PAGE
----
NYC skyline with no lights_blackout 1977

Massoud Amin on Implications of 1977 New York City Blackout

September 15, 2016

A short film featuring Dr. Massoud Amin of the U's Technological Leadership Institute is a powerful reminder of the importance of reliable electricity to society (you can view the film here). Its subject is the 25-hour July, 1977 New York City blackout; Dr. Amin was in the city when it occurred and discusses what he witnessed and how it relates to his life's work to improve the US power grid and advocate for robust infrastructure. During the blackout, which was caused by a lightning strike, chaos reigned. According to the New York Times, "1,000 fires were reported, 1,600 stores were damaged in looting and rioting and 3,700 people were arrested. Neighborhoods from East Harlem to Bushwick were devastated. The authorities later estimated that the total cost of the blackout exceeded $300 million."


Field of corn

The Unfulfilled Promise of Corn-based Biofuels

July 28, 2016

According to an article in Bloomberg, "More than a decade after conservationists helped persuade Congress to require adding corn-based ethanol and other biofuels to gasoline, some groups regret the resulting agricultural runoff in waterways and conversion of prairies to cropland – improving the odds that lawmakers might seek changes to the program next year." The federal Renewable Fuel Standard (RFS), which led to mass production of corn-based ethanol, has proven to be sadly ineffectual; in fact, groups like the Environmental Defense Fund and the National Wildlife Federation have begun to realize that the use and manufacture of biofuels has had "severe, unintended consequences," partly as a result of the way regulatory regimes were implemented. Despite a political divide between legislators from the Corn Belt and others, a revamped RFS appears to be moving forward in the House of Representatives.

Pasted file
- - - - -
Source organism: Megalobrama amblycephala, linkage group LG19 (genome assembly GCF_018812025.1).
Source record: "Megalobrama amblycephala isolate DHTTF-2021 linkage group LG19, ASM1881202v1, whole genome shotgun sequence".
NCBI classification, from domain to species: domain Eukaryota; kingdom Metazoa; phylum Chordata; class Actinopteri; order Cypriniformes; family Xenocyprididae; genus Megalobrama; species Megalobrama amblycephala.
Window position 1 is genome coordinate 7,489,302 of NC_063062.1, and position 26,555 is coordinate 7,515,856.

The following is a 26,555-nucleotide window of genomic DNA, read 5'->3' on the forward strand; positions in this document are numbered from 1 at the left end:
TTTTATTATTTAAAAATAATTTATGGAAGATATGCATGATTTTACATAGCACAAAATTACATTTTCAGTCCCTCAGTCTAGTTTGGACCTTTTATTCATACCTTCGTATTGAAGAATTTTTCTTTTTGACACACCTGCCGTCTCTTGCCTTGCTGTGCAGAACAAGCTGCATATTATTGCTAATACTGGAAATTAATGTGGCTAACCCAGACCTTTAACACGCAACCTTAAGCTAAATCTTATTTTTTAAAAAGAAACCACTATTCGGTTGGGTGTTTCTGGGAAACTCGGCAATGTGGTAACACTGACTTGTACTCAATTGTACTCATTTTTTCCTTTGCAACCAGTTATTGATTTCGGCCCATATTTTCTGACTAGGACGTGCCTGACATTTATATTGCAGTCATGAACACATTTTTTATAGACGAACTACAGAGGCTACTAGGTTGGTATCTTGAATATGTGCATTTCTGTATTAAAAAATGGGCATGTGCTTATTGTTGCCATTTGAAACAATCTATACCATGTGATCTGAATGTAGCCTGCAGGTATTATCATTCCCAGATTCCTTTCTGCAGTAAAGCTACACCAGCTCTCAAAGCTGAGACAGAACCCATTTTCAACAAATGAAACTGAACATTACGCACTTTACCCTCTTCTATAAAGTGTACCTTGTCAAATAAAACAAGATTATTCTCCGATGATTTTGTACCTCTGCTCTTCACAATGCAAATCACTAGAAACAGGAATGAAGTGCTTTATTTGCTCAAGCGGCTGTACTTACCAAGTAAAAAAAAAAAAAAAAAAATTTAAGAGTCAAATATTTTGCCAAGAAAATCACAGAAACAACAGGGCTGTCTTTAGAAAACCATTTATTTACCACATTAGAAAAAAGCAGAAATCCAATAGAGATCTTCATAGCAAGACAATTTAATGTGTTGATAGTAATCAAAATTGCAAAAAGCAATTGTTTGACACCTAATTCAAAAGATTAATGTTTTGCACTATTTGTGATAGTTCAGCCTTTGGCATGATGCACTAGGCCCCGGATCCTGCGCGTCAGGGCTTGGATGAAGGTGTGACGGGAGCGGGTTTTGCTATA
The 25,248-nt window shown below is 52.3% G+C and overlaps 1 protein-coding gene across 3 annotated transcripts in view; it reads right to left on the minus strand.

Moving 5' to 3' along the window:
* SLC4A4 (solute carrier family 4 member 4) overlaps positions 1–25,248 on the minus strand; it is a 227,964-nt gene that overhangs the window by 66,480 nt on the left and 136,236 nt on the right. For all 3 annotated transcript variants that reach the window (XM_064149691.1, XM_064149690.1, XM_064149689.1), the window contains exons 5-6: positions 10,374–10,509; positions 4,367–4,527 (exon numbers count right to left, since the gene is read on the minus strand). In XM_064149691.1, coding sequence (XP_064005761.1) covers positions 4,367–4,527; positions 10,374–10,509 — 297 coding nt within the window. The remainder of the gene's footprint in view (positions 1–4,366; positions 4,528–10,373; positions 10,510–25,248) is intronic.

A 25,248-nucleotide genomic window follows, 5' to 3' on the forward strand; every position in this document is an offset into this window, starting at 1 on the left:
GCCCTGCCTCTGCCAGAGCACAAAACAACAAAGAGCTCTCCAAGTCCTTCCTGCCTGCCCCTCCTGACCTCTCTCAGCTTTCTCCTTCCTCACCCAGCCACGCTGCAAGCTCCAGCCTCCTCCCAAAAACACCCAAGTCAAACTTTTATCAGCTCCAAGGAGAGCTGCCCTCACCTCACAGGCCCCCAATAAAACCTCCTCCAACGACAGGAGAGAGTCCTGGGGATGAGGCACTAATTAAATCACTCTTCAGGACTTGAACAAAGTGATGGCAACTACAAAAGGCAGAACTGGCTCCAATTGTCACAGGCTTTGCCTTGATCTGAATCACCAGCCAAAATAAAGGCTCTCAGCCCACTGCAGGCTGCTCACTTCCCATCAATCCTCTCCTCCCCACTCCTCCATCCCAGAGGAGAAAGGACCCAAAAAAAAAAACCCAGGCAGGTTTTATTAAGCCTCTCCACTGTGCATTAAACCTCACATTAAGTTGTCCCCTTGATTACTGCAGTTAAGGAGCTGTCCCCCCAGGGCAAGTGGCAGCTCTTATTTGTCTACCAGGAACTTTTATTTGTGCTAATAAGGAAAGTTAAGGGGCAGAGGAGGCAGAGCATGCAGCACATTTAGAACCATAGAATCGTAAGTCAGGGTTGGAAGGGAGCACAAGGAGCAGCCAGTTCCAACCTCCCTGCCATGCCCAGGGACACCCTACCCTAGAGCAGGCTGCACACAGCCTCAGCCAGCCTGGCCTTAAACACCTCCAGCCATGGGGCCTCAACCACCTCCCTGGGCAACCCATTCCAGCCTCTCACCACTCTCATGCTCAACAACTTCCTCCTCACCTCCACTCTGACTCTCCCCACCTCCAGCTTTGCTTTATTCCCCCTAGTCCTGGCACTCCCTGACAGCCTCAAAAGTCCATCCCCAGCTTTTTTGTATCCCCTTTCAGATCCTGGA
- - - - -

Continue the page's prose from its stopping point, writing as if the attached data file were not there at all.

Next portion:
Pollution from factory

Innovative Minnesota Law Challenges Coal-fired Power

April 19, 2016

An administrative judge has determined that the costs of climate change, which Minnesota is required to account for when deciding how to generate electricity, have previously been assessed much too cheaply. In her ruling, Judge LauraSue Schlatter mostly agreed with the US government's calculation of the social cost of carbon emissions, ruling that the federal figures are more realistic than those Minnesota had been using. This means the state is likely to face a ten-fold increase in its calculation of climate change costs, which will probably make wind and solar energy significantly cheaper than burning coal. Kevin Lee, the attorney who represented a group of physicians in the case, noted they are "thrilled. . . . It's a huge victory for the environment and for public health in Minnesota." The law requiring the state to account for social costs of pollution was passed in the 1990s, and is unique in the nation. To learn more, listen to the entire Minnesota Public Radio story here